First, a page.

As far as software, I had previously been using a free version of GoldWave (since 2007 or so) and decided to replace it with Audacity. Audacity feels much more user-friendly to me, especially because I’m still at the novice-stage, and keep looking up what the effects terms mean and how to use them. Audacity is also open source, which is lovely. Because the voice work I did was so much fun, and I feel as though I learned a lot, I brushed the dust off my old radio play and I’m in the process of cleaning it up.

I leave unfinished projects on my desktop to remind myself that they still need work. Some of these might be better left in the trunk to moulder; but I’m tired of looking at the pieces waiting to be glued together.

Exasperation can be as useful a motivator as enthusiasm, I suppose.

Today I’ll be editing. There are tons of irrelevant, behind-the-scenes snippets I want to share, and so when I came across this file I was inspired to re-post with text.

For audio, click here.

C: “Why… does he care if he gets cut out? Can he just jump to another person, presumably not.”

Se: “All of this is a big metaphor for inner demons.”

C: “…Uh yeah, I got that.”

Se: “As far as Marron, there’s a couple things at play. He himself is also conflicted because if he’s her creativity, her artistic side, he certainly enjoys a bit of autonomy — to be free, to say all these things — even if Kara won’t actually let him do anything. So he’s afraid for his own existence, and he wants to maintain that. I don’t think he can jump bodies, but that’s not to say that another force in his position wouldn’t be able to. When some people have really strong personalities, the people around them will adopt THEIR turns of phrase, rather than vice versa… The other part is that on some level Marron does care about Kara. He’s part of her and genuinely wants what’s best for her. He just has a really strange way of going about it.

Sa:”He’s a crappy communicator.”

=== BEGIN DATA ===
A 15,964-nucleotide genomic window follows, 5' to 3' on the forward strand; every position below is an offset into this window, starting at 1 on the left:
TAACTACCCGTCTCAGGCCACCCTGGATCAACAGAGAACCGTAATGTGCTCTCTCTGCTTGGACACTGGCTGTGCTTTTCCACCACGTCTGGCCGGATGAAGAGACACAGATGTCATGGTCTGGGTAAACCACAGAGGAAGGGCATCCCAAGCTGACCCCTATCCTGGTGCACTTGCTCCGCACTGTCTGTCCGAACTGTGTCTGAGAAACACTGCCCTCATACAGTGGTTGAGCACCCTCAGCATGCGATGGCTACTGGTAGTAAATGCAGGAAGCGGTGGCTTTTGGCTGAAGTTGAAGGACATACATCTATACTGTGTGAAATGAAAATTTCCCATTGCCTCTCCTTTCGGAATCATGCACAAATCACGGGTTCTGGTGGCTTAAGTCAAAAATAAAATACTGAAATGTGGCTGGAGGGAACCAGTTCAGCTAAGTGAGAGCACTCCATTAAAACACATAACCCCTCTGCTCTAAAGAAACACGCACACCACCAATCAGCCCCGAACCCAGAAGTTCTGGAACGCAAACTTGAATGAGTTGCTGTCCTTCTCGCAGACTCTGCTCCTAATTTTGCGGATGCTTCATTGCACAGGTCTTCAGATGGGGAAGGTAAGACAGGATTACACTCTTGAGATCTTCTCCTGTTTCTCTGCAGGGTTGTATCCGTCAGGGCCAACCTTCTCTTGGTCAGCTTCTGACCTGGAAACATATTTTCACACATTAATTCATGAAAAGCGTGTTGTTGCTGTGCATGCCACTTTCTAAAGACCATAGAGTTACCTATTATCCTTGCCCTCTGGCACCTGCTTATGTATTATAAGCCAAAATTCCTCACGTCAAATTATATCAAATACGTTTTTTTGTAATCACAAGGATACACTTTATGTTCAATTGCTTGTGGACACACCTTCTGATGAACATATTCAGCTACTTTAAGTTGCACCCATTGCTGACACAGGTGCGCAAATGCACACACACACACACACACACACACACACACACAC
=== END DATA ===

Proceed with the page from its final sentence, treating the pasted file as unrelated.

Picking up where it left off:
C: “He’s a guy!”

Se: “Ha! I think that’s the case with all of our inner demons. Even if they’re urging you to, say, suicide — they know that something hurts, and they really care about you and don’t want you to hurt anymore… They just have really terrible advice for how to deal with it because they’re not really human and don’t understand the parameters of human life. They don’t exist outside your psyche. So that’s what’s stressing Marron out in this moment.”

C: “Oh, yeah. That’s complex.  What you need is an actual actor.”

Burying the Coin on Podcastle!

My short story, Burying the Coin, is now available as a podcast!

Steampunk is about costumes and intricacy, alternate histories, inventions and boundless exploration that characterized the Victorian era. The costumes lead to gatherings, gatherings to shops and music, and finally to conventions and a revival in literature. Learning to write for this subgenre has been a fascinating challenge. I’ve learned about airships, 19th and early 20th century artillery, and a bit about how modern empires rise and fall.

This last part, the cracking apart of empire, resonated with me much more than the gorgeous clothes and sumptuous feasts. As lovely as those aesthetics are, it begs the question: who made this?  What kind of world produced this, and at what cost? I’ve always been fascinated by the why of things, and what lies beneath the mask — how did a person come to be the way they are, and what are they hiding?

Enter Karelia Nayar.

If this story’s world could be said to have a swath of people similar to the variety found in southern India, Karelia would be one of them. The world Karelia lives in is a kind of earth after the fall and rebirth of humanity — a far future, rather than a recent past. This might preclude the story’s classification as steampunk, but I’ll leave that up to you guys. Racism and sexism pop up occasionally; but they are absolutely dwarfed by the classism which is the beating heart of empire. There are other problems as well, but we’ll save those for the novel. That said, keep an eye out for the First Family of the Skies. They’ll be back in a big way.

I spoke a little about Karelia here, and in an interview with Fiona Skye. I wanted to write a swashbuckling, womanizing captain, who was also a woman. When I asked Karelia (or Kar to her friends) why she was so carefree, she told me it was because she never wanted to feel anything ever again. That led to this short story, Burying the Coin, where we learn how Kar earned her own ship, who taught her to fight and sail, and the events that made her close her heart forever.

My infinite thanks to Dave Thompson of Podcastle, and Amanda Fitzwater whose voice brought this story to life.

This short story is available in Podcast form, which you can either stream online or download from iTunes. Head over to Podcastle.org to hear it and the work of many other brilliant and insightful authors.

 

“You can’t truly hate a man without loving him first, and there’s always a trace of that love left over.”
— Joe Abercrombie

 

locket